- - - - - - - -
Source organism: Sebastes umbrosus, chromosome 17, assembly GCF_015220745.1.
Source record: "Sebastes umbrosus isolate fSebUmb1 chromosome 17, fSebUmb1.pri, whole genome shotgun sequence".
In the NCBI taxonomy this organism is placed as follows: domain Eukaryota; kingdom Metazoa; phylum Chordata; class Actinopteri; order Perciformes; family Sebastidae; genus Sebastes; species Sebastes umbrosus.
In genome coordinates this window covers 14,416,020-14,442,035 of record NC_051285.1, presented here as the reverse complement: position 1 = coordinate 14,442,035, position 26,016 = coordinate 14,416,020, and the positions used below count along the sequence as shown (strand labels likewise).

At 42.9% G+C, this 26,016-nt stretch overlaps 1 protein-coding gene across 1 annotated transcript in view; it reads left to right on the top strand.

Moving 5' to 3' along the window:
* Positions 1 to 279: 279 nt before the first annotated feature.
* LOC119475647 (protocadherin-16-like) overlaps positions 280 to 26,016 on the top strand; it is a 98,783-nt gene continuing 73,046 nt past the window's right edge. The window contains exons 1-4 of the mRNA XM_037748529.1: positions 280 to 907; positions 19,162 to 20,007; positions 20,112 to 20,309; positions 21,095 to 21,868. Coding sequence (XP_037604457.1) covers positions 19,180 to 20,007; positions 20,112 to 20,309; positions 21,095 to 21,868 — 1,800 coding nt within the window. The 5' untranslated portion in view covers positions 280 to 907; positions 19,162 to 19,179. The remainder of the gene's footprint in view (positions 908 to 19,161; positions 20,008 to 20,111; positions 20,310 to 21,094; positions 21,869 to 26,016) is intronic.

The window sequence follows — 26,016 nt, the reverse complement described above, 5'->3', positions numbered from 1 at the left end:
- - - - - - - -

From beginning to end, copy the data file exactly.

Source organism: Sebastes umbrosus, chromosome 17, assembly GCF_015220745.1.
Source record: "Sebastes umbrosus isolate fSebUmb1 chromosome 17, fSebUmb1.pri, whole genome shotgun sequence".
In the NCBI taxonomy this organism is placed as follows: domain Eukaryota; kingdom Metazoa; phylum Chordata; class Actinopteri; order Perciformes; family Sebastidae; genus Sebastes; species Sebastes umbrosus.
In genome coordinates this window covers 14,416,020-14,442,035 of record NC_051285.1, presented here as the reverse complement: position 1 = coordinate 14,442,035, position 26,016 = coordinate 14,416,020, and the positions used below count along the sequence as shown (strand labels likewise).

At 42.9% G+C, this 26,016-nt stretch overlaps 1 protein-coding gene across 1 annotated transcript in view; it reads left to right on the top strand.

Moving 5' to 3' along the window:
* Positions 1 to 279: 279 nt before the first annotated feature.
* LOC119475647 (protocadherin-16-like) overlaps positions 280 to 26,016 on the top strand; it is a 98,783-nt gene continuing 73,046 nt past the window's right edge. The window contains exons 1-4 of the mRNA XM_037748529.1: positions 280 to 907; positions 19,162 to 20,007; positions 20,112 to 20,309; positions 21,095 to 21,868. Coding sequence (XP_037604457.1) covers positions 19,180 to 20,007; positions 20,112 to 20,309; positions 21,095 to 21,868 — 1,800 coding nt within the window. The 5' untranslated portion in view covers positions 280 to 907; positions 19,162 to 19,179. The remainder of the gene's footprint in view (positions 908 to 19,161; positions 20,008 to 20,111; positions 20,310 to 21,094; positions 21,869 to 26,016) is intronic.

The window sequence follows — 26,016 nt, the reverse complement described above, 5'->3', positions numbered from 1 at the left end: